Consent in a non-consent world

At 35, I’m pretty much settled on the basics of what I do and do not like in life. I love hot chocolate made with coconut milk on cold winter days (especially when laced with marshmallows), long hot baths that ease my fibromyalgia, curling up with my sister for a Netflix binge of one of our favourite shows, and hugs from my absolute favourite person in the entire world. I detest ignorance, cold showers, doctors who won’t listen to me, and people who think they know better than everyone else. I know that I’m still educating myself on various things, and honestly, I’m okay with this, because it means that I’m still learning and evolving as a person and that means I’m still on my way to becoming whole.

There are, however, certain things that really piss me off. Things that lately have been driving me crazier than if you hid my Babylon 5 boxset from me and then expected me to go searching not only for each individual season and film, but each individual disc. If you did that, I think I might, just might have to kill you (I may or may not be joking here). The issue of consent is a big one for me. Actually consent isn’t big, it’s massive. And although, in today’s world when we talk about consent, we tend to think about the issue of rape and sex (which by the way, huge and rightfully so), aren’t the only forms of consent that we should be looking at in general, at least not in my opinion. This piece aims to take a look at the various ways in which I’ve been thinking about consent over the past few days. Of course starting with the obvious, because as I said, it’s obvious, and it’s still a huge issue.

Sexual consent

We all know how this is supposed to go. Two or more partners of the legal age, who are not biologically related to each other within a certain degree, agree that they want to have sex, both say yes in a clear verbal agreement that is understood for what it is, and they have sex. If at any point one of them wants to stop, they tell the other, and everything stops. There’s no shaming, there’s no persuading. It can be discussed and understood, but there’s no pressure on the stopping party to do that. It may be a disappointment for the other(s) involved but that’s it. Now let’s break this down and examine it:

My first point here, is legal age. This implies that both partners are old enough in the eyes of the law in a particular country to say with certainty that this is what they want. This means that one of the partners should not be under the age at which the law deems it appropriate. If they are this classes as either child abuse or rape.

My second point here, is that they are not biologically related to each other within a certain degree. Now this can vary depending on country, or for say for example, within the US, on the State in which a person lives. But it’s generally accepted that a minimum degree of relationship would probably be first cousins (I did say it depended on the law of the area), but is more likely to be more widespread than this. Now generally this is to stop issues with deformities in offspring, which is why incest is so taboo. However, it can also help reduce the chance of abuse of children.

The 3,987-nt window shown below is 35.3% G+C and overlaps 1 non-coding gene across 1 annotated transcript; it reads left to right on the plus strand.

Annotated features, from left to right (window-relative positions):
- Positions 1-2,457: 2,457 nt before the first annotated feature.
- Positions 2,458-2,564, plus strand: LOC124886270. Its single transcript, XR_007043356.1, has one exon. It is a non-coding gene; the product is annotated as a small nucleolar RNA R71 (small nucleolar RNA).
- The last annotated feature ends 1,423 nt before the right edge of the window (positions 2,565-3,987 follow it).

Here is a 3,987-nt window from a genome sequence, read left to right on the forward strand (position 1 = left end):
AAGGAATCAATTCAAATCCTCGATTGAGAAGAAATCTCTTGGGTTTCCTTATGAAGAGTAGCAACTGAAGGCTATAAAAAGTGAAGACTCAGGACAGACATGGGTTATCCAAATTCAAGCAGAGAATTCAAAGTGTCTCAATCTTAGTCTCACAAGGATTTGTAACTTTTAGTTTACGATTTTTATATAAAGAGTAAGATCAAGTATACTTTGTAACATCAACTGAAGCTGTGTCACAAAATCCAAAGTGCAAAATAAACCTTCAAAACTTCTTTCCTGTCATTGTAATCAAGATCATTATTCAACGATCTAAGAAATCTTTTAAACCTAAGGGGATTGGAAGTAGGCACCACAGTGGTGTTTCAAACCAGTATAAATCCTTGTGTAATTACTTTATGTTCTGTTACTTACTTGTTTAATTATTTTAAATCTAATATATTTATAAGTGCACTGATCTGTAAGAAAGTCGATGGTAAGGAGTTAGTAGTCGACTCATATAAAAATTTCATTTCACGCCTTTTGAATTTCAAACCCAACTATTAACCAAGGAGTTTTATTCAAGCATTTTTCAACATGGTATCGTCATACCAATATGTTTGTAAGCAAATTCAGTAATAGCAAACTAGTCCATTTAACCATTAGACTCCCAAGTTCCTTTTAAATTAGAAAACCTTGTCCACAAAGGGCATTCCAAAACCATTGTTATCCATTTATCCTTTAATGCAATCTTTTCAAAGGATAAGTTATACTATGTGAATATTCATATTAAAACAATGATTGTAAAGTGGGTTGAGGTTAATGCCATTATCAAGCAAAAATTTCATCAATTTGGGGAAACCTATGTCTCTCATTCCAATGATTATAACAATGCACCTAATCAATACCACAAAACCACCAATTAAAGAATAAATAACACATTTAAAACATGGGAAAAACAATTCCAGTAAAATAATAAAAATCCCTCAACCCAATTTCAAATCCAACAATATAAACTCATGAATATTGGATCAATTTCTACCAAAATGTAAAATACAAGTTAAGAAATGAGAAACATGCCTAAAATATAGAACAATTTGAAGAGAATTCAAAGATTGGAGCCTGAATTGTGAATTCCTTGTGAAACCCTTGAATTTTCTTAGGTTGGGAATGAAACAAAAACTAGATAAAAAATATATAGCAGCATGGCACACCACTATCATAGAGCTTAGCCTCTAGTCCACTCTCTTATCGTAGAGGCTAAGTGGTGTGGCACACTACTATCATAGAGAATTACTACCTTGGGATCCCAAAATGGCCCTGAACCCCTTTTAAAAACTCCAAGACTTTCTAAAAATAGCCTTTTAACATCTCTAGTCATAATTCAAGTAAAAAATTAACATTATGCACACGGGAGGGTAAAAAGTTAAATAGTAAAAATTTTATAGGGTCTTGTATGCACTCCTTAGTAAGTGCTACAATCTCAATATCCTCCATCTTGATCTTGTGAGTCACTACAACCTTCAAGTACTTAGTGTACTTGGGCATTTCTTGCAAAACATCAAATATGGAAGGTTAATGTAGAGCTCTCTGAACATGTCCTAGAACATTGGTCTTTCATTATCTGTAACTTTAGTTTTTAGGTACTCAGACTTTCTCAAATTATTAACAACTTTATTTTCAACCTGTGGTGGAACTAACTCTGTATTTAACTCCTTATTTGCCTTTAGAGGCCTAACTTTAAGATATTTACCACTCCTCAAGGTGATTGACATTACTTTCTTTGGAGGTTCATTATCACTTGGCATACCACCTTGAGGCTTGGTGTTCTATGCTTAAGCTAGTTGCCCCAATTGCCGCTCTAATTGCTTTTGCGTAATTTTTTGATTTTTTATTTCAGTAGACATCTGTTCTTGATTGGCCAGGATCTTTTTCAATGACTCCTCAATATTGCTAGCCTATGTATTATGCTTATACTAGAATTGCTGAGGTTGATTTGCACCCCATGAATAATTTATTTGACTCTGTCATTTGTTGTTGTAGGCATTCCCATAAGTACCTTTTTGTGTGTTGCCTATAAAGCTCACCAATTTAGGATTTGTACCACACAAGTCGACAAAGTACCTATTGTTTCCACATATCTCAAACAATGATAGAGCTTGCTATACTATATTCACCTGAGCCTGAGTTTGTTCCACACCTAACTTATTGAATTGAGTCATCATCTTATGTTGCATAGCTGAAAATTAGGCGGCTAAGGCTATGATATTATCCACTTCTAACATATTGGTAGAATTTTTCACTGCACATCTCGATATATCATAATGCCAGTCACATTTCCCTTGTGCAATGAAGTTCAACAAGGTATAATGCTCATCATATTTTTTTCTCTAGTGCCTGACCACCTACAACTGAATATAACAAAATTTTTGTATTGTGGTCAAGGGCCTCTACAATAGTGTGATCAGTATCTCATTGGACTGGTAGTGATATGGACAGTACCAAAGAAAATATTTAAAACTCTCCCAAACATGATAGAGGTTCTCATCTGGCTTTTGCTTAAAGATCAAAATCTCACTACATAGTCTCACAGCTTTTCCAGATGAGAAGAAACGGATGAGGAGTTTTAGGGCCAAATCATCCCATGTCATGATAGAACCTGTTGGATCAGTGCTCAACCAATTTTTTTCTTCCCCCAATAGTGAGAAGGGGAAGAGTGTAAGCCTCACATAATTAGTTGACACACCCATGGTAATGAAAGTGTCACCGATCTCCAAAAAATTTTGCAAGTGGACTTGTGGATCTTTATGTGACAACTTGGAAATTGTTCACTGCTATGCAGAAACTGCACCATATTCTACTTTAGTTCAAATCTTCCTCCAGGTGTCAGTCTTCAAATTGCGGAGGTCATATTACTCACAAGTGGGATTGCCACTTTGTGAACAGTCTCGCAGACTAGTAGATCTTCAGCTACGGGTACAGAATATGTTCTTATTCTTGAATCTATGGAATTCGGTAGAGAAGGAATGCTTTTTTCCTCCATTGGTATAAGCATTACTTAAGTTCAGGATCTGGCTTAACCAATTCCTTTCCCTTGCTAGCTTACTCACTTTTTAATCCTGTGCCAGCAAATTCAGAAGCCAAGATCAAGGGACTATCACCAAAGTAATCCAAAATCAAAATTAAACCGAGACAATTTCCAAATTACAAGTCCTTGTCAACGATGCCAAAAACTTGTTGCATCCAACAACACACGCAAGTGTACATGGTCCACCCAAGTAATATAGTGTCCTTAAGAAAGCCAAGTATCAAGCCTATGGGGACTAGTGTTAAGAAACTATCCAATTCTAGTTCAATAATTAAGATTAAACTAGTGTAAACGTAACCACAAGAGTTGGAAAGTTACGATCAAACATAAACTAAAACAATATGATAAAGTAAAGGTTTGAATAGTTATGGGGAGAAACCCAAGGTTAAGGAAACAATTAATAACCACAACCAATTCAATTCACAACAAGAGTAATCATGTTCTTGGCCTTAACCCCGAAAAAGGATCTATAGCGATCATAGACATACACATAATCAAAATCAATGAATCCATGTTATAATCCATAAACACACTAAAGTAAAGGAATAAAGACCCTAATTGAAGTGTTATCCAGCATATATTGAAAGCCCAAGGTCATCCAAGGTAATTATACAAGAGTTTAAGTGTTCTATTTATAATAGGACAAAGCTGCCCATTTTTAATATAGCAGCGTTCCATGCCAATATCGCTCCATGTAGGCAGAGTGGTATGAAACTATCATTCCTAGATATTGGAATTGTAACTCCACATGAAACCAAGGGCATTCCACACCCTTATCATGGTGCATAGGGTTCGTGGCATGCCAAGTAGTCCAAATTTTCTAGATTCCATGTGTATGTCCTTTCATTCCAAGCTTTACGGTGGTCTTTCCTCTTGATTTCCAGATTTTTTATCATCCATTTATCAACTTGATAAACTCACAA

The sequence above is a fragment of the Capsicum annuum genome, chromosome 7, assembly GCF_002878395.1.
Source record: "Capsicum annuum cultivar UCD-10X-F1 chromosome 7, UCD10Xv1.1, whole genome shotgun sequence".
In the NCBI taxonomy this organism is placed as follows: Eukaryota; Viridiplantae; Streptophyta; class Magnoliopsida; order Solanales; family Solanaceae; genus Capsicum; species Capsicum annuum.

My third point is perhaps the most crucial of the situation, they agree that they want to have sex, both say yes in a clear verbal agreement that is understood for what it is, and they have sex. There needs to be a clear agreement. Not a nod or a mumble, or something that isn’t completely crystal clear. Nothing is to be implied at this point. Consent cannot be implied. And consent can only be given by someone who is able to understand the implications of what having sex means. Which would mean that a child or adult person with severely decreased mental comprehension (through alcohol, drug use, or other impairment) is unable to give consent. This means that sex should not happen with them. Period. Overstepping those lines brings you into the realms of abuse. And as a survivor of childhood molestation, I can honestly say, that I never consented to one single thing that my abuser did to me.

And finally, if one party wants to stop, the activities stop. I think this is where the BDSM community have it right. A safe word, a word spoken which pulls both parties out of the activities and back into the ‘real world’ creates a way out of anything either party feels uncomfortable with. No one should be forced to continue and no one should be made to feel guilty for not being able to. We each have our limits. And I know that should I have a a PTSD induced flashback during sex, I wouldn’t want to continue.

Bodily consent

This is one that a friend of mine is currently teaching her child (I’ll call them Sara and Cain for the purpose of this article), and it ties in with sexual consent but can also be applied in different ways. Bodily consent gives a person complete autonomy over their body and what they deem appropriate or inappropriate and is something that as an Aspie, I am constantly aware of. I only like to be touched by certain people, I only like hugs from certain people. And as a wheelchair user, my chair comes under this category as well.